Jessica Hecht and Dominic Fumusa play a pair of actors whose flame is rekindled in Sarah Ruhl's Stage Kiss, a production of Playwrights Horizons directed by Rebecca Taichman.
Jessica Hecht and Dominic Fumusa play a pair of actors whose flame is rekindled in Sarah Ruhl's Stage Kiss, a production of Playwrights Horizons directed by Rebecca Taichman.
(© Joan Marcus)

Have you ever wondered what it would be like to have to passionately smooch someone eight times a week in front of an audience? What if the person you were mackin' on happened to be your ex? And what if your family were watching from the front row? These are the questions at hand in Stage Kiss, Sarah Ruhl's new romantic comedy at Playwrights Horizons. The gorgeously articulate author of The Clean House and Eurydice is in top form with this delightful piece, which also happens to be the least "Sarah Ruhl-like" play she's written.

Stage Kiss concerns itself with the phenomenon of its title and how this affects lives offstage. At the play's center is a pair of unnamed actors, She and He (played by Jessica Hecht and Dominic Fumusa), who are cast opposite each other in the reworking of a long-forgotten 1930s melodrama. This pair, once upon a time, as it so happens, dated, a relationship burnished to the past until they again encounter each other on the first day of rehearsal. Their roles require them to get pretty physical, and quickly their kisses become the real deal.

While these two get deeper and deeper into a new relationship, their loved ones become cuckolded by their moves. The motives behind onstage osculation are a fascinating subject to ponder, and what Ruhl has created is both a passionate defense and rebuttal of promiscuity in the land behind the fourth wall.

The most enjoyable aspect of Stage Kiss is the way Ruhl has written not one, not two, but three plays to savor amid a two-hour span. The first is Stage Kiss proper, flawed, perhaps, but enjoyable thanks to Rebecca Taichman's precise mounting and excellent cast. The second is The Last Kiss, the fake 1930s melodrama in which the lead pair stars as a romantic couple whose relationship is rekindled when one is faced with certain death. The third, called I Love You Before I Killed You, or: Blurry, is best left unexplained.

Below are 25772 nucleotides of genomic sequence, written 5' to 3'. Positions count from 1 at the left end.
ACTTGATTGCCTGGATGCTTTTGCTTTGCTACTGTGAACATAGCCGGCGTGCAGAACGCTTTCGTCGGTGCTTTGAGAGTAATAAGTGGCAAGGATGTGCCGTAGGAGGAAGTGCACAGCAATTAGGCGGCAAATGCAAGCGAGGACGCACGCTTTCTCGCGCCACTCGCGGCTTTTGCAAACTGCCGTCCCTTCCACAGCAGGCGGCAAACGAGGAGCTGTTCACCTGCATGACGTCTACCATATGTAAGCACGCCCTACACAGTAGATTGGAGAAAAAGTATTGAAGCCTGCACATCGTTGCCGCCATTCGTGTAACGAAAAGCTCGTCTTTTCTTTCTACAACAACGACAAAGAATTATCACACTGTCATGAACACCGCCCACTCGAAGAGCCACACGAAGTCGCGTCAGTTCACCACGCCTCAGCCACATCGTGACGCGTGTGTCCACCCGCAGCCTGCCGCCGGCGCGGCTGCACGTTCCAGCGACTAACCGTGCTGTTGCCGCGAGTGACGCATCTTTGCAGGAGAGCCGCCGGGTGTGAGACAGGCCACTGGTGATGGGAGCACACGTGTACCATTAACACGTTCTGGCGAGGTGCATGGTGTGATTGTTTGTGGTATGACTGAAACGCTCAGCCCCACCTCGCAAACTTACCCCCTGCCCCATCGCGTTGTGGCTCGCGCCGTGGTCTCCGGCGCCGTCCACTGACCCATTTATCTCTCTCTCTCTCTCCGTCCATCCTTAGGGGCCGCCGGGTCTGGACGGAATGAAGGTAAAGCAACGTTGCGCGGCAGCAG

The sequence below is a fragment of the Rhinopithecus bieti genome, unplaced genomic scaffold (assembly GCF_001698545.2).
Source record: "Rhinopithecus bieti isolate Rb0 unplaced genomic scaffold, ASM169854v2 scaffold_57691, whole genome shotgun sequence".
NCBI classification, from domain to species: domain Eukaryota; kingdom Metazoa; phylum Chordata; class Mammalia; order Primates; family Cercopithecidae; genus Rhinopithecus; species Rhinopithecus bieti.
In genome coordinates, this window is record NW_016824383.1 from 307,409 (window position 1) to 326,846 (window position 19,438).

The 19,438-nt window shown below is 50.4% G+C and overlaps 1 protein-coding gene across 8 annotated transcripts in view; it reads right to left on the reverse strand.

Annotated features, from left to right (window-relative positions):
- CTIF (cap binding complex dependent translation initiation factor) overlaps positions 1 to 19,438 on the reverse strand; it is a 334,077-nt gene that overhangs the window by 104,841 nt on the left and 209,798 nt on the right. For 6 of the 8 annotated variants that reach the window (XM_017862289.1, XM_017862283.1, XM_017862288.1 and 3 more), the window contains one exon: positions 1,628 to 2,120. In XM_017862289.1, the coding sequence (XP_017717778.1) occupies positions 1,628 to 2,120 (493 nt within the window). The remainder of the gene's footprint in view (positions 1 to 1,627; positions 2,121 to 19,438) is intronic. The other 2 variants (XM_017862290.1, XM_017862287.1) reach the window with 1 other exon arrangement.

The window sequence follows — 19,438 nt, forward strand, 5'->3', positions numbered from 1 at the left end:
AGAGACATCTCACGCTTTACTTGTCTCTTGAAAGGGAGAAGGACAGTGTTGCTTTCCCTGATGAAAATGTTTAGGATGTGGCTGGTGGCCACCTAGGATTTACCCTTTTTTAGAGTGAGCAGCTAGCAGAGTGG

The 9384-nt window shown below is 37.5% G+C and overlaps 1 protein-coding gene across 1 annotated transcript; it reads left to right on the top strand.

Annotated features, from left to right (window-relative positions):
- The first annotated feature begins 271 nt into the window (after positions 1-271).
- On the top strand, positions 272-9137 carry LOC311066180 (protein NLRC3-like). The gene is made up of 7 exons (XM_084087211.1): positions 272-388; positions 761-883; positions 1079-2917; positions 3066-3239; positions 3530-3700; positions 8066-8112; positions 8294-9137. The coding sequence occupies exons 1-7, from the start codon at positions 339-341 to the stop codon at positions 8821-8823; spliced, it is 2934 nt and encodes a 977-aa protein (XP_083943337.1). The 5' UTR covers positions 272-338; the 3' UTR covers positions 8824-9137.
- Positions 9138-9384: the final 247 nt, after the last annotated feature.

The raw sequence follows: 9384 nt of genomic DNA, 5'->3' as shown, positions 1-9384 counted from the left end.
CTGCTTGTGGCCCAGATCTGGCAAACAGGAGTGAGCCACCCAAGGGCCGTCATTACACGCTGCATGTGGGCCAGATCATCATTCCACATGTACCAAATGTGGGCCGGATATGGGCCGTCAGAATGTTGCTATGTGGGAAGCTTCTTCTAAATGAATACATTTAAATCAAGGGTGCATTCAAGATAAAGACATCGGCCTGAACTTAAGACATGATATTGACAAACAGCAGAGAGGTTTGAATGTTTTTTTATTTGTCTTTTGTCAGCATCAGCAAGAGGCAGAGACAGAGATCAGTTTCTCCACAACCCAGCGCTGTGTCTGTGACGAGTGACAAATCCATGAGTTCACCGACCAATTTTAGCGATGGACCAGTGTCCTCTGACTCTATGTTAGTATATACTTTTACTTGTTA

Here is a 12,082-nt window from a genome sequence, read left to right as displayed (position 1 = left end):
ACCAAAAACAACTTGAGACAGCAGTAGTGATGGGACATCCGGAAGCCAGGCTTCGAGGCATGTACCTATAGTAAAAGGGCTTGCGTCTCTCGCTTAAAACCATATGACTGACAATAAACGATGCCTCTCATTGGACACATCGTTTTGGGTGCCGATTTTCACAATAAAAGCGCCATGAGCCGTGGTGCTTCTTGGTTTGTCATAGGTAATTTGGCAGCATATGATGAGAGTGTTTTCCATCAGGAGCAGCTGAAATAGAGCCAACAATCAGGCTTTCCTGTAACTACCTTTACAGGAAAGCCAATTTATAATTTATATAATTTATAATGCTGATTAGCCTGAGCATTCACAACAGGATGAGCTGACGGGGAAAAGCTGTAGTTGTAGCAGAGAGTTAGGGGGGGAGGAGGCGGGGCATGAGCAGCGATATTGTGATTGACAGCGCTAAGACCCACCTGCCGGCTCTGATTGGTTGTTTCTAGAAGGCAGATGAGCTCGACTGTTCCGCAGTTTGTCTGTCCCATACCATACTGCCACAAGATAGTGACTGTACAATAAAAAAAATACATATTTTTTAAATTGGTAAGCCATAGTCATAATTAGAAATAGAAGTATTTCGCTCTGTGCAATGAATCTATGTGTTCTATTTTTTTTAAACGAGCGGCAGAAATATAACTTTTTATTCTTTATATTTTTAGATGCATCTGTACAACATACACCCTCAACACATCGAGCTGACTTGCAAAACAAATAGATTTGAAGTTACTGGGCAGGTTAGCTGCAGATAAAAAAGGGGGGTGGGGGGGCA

Those last two are god-awful, but that's an intentional move. The Last Kiss and Blurry are terrible plays, and the leads are terrible actors. It takes a lot of skill to be bad, especially when you're as good as the real-life artists Ruhl, Hecht, and Fumusa. Ruhl provides the pair with a surfeit of sidesplitting moments where they can ham it up, and boy do they ever. It's just delicious to watch them sink their teeth into the silly '30s play and even more fun to see what they do with Blurry, where Fumusa stars as an agent of the Irish Republican Army with Hecht as his vision-impaired prostitute.

Most important, Hecht and Fumusa are on the exact same over-the-top page as the five other actors who make up the company. Downright hilarious are Patrick Kerr as the batty director who would rather allow the actors to do his work and Michael Cyril Creighton as the effeminate understudy for the overly masculine roles. The big-mouthed Emma Galvin as Hecht's character's daughter steals her scenes alongside the similarly fine Clea Alsip as Fumusa's character's girlfriend. Daniel Jenkins, as Hecht's lead's husband, does excellent work in the play's one straight role, but it's hard not to wish the part was more developed (indeed, the one major flaw of Stage Kiss is that Ruhl doesn't take enough time to introduce his character, and for that, her thesis suffers).

The daffy world is greatly enhanced by the creative team assembled by director Taichman. Susan Hilferty provides the sumptuous costumes, with appropriately theatrical lighting by Peter Kaczorowski and clear sound by Matt Hubbs. Todd Almond, Ruhl's frequent collaborator, provides original music, played live both onstage and off. Best of all is Neil Patel's highly realistic backstage brick-and-mortar set, which can dazzlingly change perspective with the mere drop of a curtain.

You may find yourself wondering at times during Stage Kiss why everything (except the plays within the play) seems so darn naturalistic. After all, Ruhl is an author who specializes in a largely unexplored twilight zone of magical realism, where two people can be quietly talking and a third could suddenly enter as a literal deus ex machina. Ruhl wisely realizes here that she doesn't need to heighten the reality. Stage Kiss is set in the world of theater. And in theater, reality is heightened enough as it is.